May 08, 2021 · 10 min read
In this series: Distributed Tracing with Jaeger Simplifying the setup with Tye (this article) Tye is an experimental dotnet tool from Microsoft that aims to make developing, testing, and deploying microservices easier. Tye’s opinionated nature greatly simplifies the lifecycle of development and deployment of .NET Core microservices. To understand the benefits of Tye, let’s enumerate the steps involved in the development and deployment of the DCalculator application to Kubernetes:
Apr 26, 2021 · 7 min read
In this series: Distributed Tracing with Jaeger (this article) Simplifying the setup with Tye Modern microservices applications consist of many services deployed on various hosts such as Kubernetes, AWS ECS, and Azure App Services or serverless compute services such as AWS Lambda and Azure Functions. One of the key challenges of microservices is the reduced visibility of requests that span multiple services. In distributed systems that perform various operations such as database queries, publish and consume messages, and trigger jobs, how would you quickly find issues and monitor the behavior of services?
Apr 11, 2021 · 10 min read
In this series: Development environment and Event producer Event consumer Azure Event Hubs integration (this article) Azure Event Hubs is a horizontally scalable event ingestion service capable of receiving and processing millions of events per second. It supports Apache Kafka Producer and Consumer API that you can use as an alternative to running a self-managed Apache Kafka cluster. Now you can integrate the Kafka ecosystem applications such as Kafdrop and many others with Event Hubs.
Apr 04, 2021 · 8 min read
In this series: Development environment and Event producer Event consumer (this article) Azure Event Hubs integration Let’s carry our discussion forward and implement a consumer of the events published by the Employee service to the leave-applications Kafka topic. We will extend the application that we developed earlier to add two new services to demonstrate how Kafka consumers work: Manager service and Result reader service. Source Code The complete source code of the application and other artifacts is available in my GitHub repository.
Mar 29, 2021 · 12 min read
In this series: Development environment and Event producer (this article) Event consumer Azure Event Hubs integration An event-driven architecture utilizes events to trigger and communicate between microservices. An event is a change in the service’s state, such as an item being added to the shopping cart. When an event occurs, the service produces an event notification which is a packet of information about the event. The architecture consists of an event producer, an event router, and an event consumer.
Mar 15, 2021 · 11 min read
Since I wrote my first GraphQL post in 2019, much has changed with GraphQL in the .NET space. The ongoing changes have also affected most of the documentation available online. This article will walk you through the steps to create a basic GraphQL API on ASP.NET Core using GraphQL for .NET, Entity Framework Core, Autofac, and the Repository design pattern. I chose the tech stack for the sample application based on the popularity of the frameworks and patterns.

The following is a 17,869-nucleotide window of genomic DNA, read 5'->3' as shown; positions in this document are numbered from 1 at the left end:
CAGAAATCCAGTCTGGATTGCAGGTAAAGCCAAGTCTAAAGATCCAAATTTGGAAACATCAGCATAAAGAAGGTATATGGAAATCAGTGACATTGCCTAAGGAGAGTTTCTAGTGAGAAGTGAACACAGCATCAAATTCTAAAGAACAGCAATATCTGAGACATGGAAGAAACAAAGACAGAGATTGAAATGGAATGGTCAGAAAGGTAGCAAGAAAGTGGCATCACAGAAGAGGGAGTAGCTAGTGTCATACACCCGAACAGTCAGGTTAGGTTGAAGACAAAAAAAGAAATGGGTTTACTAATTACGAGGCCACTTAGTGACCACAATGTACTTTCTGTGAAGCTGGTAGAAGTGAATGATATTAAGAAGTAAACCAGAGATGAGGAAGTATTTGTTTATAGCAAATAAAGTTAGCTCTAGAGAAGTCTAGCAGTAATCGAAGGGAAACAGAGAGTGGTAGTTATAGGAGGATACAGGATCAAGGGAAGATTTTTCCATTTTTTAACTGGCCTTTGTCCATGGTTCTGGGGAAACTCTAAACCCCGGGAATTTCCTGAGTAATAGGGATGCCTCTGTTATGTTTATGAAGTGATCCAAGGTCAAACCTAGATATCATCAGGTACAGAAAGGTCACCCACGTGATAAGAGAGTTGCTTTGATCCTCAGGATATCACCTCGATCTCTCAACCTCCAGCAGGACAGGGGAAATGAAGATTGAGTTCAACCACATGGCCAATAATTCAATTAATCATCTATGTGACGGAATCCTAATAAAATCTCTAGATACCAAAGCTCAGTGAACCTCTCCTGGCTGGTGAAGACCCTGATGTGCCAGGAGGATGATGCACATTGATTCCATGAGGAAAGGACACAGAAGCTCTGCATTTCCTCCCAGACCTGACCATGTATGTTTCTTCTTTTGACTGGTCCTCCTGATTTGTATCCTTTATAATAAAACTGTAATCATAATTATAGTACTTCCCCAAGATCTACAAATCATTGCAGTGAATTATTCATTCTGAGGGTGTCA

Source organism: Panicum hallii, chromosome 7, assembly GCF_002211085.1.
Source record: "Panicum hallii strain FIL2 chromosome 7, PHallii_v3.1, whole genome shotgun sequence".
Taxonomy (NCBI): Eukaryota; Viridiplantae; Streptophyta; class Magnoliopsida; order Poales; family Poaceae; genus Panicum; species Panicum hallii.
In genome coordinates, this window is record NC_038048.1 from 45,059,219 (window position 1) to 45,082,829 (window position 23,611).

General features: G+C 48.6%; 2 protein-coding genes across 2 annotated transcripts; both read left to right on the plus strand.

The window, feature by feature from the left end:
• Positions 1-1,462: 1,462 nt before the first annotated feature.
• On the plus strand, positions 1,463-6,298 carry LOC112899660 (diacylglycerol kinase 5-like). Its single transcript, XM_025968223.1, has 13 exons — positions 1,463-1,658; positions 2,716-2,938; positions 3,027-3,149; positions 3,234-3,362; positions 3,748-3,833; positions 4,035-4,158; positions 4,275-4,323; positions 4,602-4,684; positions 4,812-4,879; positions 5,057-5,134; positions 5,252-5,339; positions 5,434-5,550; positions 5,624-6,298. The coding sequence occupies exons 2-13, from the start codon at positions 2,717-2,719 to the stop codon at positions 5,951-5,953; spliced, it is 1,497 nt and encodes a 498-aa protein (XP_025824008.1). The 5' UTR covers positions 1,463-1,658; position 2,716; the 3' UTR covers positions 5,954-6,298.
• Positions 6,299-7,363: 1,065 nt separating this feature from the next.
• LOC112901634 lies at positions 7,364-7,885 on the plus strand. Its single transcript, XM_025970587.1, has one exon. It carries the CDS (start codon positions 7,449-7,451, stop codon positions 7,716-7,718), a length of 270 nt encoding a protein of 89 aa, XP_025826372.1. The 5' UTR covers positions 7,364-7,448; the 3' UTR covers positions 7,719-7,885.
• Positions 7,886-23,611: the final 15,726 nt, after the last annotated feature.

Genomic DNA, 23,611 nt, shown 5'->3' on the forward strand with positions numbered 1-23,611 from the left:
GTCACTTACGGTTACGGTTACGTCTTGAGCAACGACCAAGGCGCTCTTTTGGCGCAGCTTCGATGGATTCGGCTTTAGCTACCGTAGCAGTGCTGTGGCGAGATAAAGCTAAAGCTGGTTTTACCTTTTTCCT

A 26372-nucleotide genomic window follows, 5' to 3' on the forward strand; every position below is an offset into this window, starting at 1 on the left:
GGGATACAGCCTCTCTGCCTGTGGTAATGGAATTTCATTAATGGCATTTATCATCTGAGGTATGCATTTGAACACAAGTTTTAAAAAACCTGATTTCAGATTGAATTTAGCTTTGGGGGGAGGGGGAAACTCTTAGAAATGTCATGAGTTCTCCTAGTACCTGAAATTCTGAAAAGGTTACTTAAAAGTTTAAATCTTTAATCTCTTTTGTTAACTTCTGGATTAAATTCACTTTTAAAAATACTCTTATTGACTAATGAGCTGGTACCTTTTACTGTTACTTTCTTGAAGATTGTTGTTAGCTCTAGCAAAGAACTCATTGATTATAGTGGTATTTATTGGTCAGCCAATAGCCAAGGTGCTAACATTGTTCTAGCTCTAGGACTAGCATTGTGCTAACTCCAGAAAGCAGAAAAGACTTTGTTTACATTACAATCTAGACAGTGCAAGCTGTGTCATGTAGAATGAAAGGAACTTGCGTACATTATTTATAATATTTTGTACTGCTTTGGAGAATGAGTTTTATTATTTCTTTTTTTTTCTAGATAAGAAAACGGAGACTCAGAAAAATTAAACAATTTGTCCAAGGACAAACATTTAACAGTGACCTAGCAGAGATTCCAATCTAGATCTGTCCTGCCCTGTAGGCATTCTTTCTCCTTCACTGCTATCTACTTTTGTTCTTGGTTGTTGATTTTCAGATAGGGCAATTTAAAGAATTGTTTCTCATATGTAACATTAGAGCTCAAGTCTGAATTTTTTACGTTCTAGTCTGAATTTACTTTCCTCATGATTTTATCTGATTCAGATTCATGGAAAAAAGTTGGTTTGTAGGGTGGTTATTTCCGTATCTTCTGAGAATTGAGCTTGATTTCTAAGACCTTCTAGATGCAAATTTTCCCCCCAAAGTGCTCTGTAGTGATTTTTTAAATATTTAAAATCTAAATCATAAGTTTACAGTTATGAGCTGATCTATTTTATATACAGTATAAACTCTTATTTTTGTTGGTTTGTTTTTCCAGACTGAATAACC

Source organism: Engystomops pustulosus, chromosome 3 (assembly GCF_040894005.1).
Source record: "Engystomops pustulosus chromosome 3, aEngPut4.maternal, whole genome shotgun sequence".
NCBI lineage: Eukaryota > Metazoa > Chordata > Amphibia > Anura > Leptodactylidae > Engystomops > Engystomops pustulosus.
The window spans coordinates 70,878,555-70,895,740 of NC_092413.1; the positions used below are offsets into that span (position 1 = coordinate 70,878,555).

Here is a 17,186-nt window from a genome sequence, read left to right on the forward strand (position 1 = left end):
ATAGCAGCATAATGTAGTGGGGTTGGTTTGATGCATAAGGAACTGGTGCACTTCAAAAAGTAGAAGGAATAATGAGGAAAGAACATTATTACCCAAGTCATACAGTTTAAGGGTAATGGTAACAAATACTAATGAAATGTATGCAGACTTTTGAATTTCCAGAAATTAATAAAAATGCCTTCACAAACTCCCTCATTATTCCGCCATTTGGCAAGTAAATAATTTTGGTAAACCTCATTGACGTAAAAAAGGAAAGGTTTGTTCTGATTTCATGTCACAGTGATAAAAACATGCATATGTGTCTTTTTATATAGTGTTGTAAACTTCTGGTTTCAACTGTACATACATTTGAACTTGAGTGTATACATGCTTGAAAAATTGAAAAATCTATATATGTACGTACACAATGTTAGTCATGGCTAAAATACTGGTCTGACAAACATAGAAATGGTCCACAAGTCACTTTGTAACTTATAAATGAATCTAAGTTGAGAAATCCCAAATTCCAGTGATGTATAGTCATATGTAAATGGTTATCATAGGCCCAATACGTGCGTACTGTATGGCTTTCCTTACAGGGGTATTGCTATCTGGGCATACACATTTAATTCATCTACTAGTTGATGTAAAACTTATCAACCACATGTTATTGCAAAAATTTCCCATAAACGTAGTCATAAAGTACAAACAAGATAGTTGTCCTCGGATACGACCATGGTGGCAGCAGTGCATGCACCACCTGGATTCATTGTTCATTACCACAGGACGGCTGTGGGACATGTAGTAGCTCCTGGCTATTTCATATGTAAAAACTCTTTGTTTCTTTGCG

Feb 18, 2021 · 6 min read
I prefer using GraphQL over REST APIs wherever available, primarily because I can avoid overfetching and underfetching data while still enjoying the benefits of contract-based development. For this exercise, assume that you are the DevOps lead of an organization/open-source community that uses GitHub to manage its projects under a GitHub Organization. GitHub Organizations are shared accounts consisting of members and projects with sophisticated security and administrative features. You have been asked to ensure that your organization’s repositories are healthy such that there are no PRs in an unmerged state for more than one week, and every issue is either resolved or updated in 12 hours.
Feb 03, 2021 · 11 min read
Imagine running a .NET Core application in Kubernetes, which suddenly starts being sluggish, and the telemetry fails to give you a complete picture of the issue. To remediate performance issues of applications, starting with .NET Core 3, Microsoft introduced several .NET Core runtime diagnostics tools to diagnose application issues. dotnet-counters to view Performance Counters. dotnet-dump to capture and analyze Dumps. dotnet-trace to capture runtime events and sample CPU stacks. dotnet-gcdump to collect Garbage Collector dumps of application.
Jan 02, 2021 · 10 min read
In many event-driven applications, preserving the sequence of events is essential. For example, an event-driven eCommerce application might have the following states, transitions, and events. A user adds N items to the basket. This action generates the item added event. The user checks out the basket. This action generates the basket checked out event. The user pays for the items. This action generates the payment made event. Inventory decrements the count of available items by N.
Oct 24, 2020 · 9 min read
Many microservices applications require background tasks and scheduled jobs to process requests asynchronously. In the .NET Core ecosystem, background services are called Hosted services because a single host, such as a web host or a console host, can run several such services in the background while it is alive. In terms of implementation, a hosted service is required to implement the IHostedService interface. You can implement the IHostedService interface yourself, or even better, leverage the BackgroundService class that implements some common concerns such as cancellation token management and error propagation to the host for you.